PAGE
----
5. Increase in value: Demand is greater than supply. That's why well-maintained real estate in a good location is a solid investment and an important part of retirement provision.

Good to know: Renting has other advantages. Terminating a contract for an apartment is easier and faster than selling an apartment. In addition, tenants bear less responsibility, only have to take care of minor maintenance, pay less in maintenance costs and have more free capital at their disposal.

Renting vs. buying: Five disadvantages of home ownership

  1. Loans: Banks and insurance companies lend up to 80% for residential property (see "Lending, 1st mortgage and 2nd mortgage"). Homeowners must contribute at least 20% equity.
  2. Affordability: Housing costs may not exceed 35% of gross income (see "Affordability: How much residential property ownership can you afford?").
  3. Financial losses: Unemployment, a divorce, disability or death often lead to a lower income and can jeopardize affordability. Homeowners can protect their families against financial consequences with LifeRisk or term life insurance.
  4. Maintenance: The first major renovations or refurbishments will be due after 15 to 20 years at the latest. The longer they are put off, the more expensive they become.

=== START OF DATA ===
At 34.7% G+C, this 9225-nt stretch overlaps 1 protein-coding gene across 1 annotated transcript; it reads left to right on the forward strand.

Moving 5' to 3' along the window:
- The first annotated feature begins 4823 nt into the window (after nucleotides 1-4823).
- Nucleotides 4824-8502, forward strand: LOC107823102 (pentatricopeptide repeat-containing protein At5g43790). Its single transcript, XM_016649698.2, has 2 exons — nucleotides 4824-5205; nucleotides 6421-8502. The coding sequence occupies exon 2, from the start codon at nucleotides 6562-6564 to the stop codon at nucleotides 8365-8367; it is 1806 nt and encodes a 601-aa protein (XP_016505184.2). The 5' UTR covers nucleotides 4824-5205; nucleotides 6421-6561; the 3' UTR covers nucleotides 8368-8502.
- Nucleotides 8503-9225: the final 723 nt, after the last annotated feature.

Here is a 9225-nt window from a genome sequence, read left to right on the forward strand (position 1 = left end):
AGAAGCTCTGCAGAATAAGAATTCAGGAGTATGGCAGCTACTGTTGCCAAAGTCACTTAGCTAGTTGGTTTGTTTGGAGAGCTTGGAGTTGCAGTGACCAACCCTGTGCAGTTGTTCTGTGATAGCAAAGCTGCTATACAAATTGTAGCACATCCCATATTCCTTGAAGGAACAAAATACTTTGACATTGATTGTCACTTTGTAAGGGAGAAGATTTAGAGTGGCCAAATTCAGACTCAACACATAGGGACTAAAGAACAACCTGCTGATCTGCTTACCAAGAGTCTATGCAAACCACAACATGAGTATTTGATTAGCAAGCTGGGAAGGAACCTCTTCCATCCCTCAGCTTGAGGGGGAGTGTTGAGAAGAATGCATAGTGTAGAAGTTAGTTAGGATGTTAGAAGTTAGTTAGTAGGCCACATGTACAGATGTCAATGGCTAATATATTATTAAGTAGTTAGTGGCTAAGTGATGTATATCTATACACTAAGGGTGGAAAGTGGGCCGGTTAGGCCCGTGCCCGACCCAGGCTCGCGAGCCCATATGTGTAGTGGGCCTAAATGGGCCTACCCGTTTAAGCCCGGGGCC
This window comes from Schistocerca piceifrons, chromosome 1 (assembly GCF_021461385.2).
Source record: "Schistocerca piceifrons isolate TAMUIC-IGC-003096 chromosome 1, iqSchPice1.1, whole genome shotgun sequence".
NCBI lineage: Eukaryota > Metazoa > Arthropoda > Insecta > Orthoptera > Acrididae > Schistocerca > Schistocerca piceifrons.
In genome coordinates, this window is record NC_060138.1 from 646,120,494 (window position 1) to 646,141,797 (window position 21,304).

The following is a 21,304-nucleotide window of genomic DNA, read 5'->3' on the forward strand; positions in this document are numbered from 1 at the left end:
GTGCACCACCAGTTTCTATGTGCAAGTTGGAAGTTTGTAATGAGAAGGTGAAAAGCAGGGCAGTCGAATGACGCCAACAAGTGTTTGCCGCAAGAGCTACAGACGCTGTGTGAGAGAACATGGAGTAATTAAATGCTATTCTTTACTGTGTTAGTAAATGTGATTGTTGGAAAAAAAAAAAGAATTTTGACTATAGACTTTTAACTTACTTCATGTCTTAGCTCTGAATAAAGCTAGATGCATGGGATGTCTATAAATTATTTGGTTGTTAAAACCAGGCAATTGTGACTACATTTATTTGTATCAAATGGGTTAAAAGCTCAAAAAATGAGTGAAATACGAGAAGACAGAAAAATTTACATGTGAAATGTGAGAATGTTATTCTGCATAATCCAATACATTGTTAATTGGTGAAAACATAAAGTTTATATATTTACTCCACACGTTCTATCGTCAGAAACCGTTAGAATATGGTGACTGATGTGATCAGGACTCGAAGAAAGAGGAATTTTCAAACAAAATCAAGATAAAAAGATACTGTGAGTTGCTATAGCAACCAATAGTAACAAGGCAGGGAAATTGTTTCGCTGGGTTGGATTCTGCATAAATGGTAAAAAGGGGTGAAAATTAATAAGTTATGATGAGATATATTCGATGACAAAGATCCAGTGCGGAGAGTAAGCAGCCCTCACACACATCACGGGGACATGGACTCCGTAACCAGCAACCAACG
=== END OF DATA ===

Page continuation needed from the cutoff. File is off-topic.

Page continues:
5. Market: On the one hand, mortgage rates can rise sharply and jeopardize affordability. On the other, the real estate market can collapse and the apartment could fall in value.

Homeowners must pay tax on the imputed rental value as fictitious income and on the value of the house or apartment as assets. However, you are allowed to deduct the mortgage debt, debt interest and maintenance costs.

Good to know: Renting has other disadvantages. Tenants generally pay more for a comparable apartment, but have less freedom when it comes to design. In addition, they have less say in matters and must adhere to the specifications of the property management.